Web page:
“It’s certainly trending the right way, but it’s surely still unexciting — even unacceptable — wage growth at this point,” said Dan North, chief economist at Euler Hermes North America.
Friday’s numbers are preliminary and will be revised at least twice in coming months. They are also subject to large margins of error — so consider the numbers, especially the month-to-month changes, with caution.
The Storm Effect
The Bureau of Labor Statistics initially estimated that the United States lost 33,000 jobs in September, the first net decline in payrolls in seven years. (Those figures were revised Friday morning.) But those figures were heavily skewed by the hurricanes, which kept some 1.5 million workers off the job, many of them in the leisure and hospitality sector. Most economists expected a strong recovery in October, as displaced employees returned to work and as the rebuilding effort generated even more demand for labor.
As a result, it’s probably best not to pay too much attention to either September or October’s figures, at least not on their own. Rather, most economists recommend focusing on the broader trend. Before the hurricanes, employers were hiring at the pace of about 170,000 jobs per month this year. That’s down from an average of about 190,000 in 2016 and nearly 230,000 in 2015, but it still represents a solid pace of growth, and should be enough to keep pushing the unemployment rate down and drawing new people into the work force.
Waiting on Wages
Average earnings rose 12 cents an hour in September, according to the government’s preliminary estimate. That jump, one of the biggest one-month gains on record, may have been at least partly a result of the hurricanes — with many low-wage restaurant and hospitality workers pushed out of the work force, at least temporarily, the average wage was nudged higher.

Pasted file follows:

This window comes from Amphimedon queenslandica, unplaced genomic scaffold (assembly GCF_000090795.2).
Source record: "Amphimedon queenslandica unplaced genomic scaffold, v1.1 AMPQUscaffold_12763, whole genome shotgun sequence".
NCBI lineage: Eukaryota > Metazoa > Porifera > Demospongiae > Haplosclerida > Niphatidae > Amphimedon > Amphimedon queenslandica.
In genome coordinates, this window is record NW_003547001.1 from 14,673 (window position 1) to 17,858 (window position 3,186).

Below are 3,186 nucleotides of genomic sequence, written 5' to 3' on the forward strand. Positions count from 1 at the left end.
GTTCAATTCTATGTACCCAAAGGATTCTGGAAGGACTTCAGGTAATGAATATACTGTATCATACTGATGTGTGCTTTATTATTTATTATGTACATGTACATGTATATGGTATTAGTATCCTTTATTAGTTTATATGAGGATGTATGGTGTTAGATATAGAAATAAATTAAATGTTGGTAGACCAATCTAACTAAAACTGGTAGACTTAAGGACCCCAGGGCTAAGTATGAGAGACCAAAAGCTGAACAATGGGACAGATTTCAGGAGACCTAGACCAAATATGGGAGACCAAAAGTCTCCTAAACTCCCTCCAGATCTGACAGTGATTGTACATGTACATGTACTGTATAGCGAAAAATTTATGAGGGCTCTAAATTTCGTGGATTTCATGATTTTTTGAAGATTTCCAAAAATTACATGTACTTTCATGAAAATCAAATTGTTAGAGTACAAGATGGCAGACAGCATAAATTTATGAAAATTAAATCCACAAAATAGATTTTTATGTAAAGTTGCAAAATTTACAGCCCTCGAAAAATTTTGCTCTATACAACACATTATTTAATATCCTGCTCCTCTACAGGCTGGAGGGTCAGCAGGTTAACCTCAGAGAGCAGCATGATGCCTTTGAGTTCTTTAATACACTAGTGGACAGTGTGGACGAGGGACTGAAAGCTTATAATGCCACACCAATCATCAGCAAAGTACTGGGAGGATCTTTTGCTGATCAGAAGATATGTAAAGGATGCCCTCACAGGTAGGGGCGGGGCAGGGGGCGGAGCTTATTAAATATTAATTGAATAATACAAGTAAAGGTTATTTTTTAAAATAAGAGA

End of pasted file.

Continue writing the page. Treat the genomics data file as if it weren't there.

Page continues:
Over the longer run, wages have been rising faster than inflation, but slowly by historical standards. That wasn’t a surprise early in the recovery, when there were millions of unemployed workers clamoring for jobs — and giving employers little incentive to raise pay. But the unemployment rate hit 4.2 percent in September, lower than it ever got during the previous economic expansion. Standard economic models suggest that should lead to faster wage growth.
“We’ve been lamenting for a year about how we’ve had this great, really low unemployment rate and yet the wage growth is not coming up to what we’d expect historically at these levels,” said Catherine Barrera, chief economist at ZipRecruiter, an online job site.
There are reasons for optimism. Wage growth has been picking up in recent months, albeit gradually. The Employment Cost Index, a more sophisticated measure of compensation that considers benefits as well as cash pay, was up 2.5 percent in the third quarter from a year earlier, its fastest pace in two and a half years.
The Labor Force
The September report may have been disappointing when it came to job growth, but another key measure of labor market health was much more encouraging: The unemployment rate fell to 4.2 percent, the lowest it has been since 2001. Even better, the labor force grew, a sign that strong hiring and faster wage growth have been tempting people back into the job market.
“The labor force has been growing significantly,” Mr. North said. “You’re continuously seeing people coming in off the sidelines.”
The rebound in the labor force is good news for the economy, but it could be one of the factors keeping wage growth in check. A bigger pool of available workers, after all, means companies have less incentive to raise pay.
Ms. Barrera said she was paying particular attention to the participation rate of people in their teens and early 20s, which hit an eight-year high in September. If employers are hiring inexperienced young people, Ms. Barrera said, that suggests they will eventually be forced to start raising wages to attract employees.
The Economic Context
Not only is the job market fundamentally healthy, there’s no sign that the broader recovery is losing steam. If anything, it seems to be gaining strength.
Last week, the government reported that gross domestic product rose at a 3 percent annual rate in the third quarter, the second straight quarter of solid growth. Consumer spending, the dominant driver of economic growth in recent years, has stayed strong. But consumers are no longer alone in driving the economy forward. Stronger global growth has led to higher demand for American goods and services in recent months, aiding the manufacturing sector and boosting exports.
“It’s finally feeling like the economy is starting to fire on multiple cylinders rather than relying solely on consumers,” said Brett Ryan, an economist at Deutsche Bank in New York.
The strong economic data is part of what will most likely give the Federal Reserve the confidence to raise interest rates at its December meeting. Even a weak jobs report, Mr. Ryan said, was unlikely to lead the Fed to hold off on a rate increase.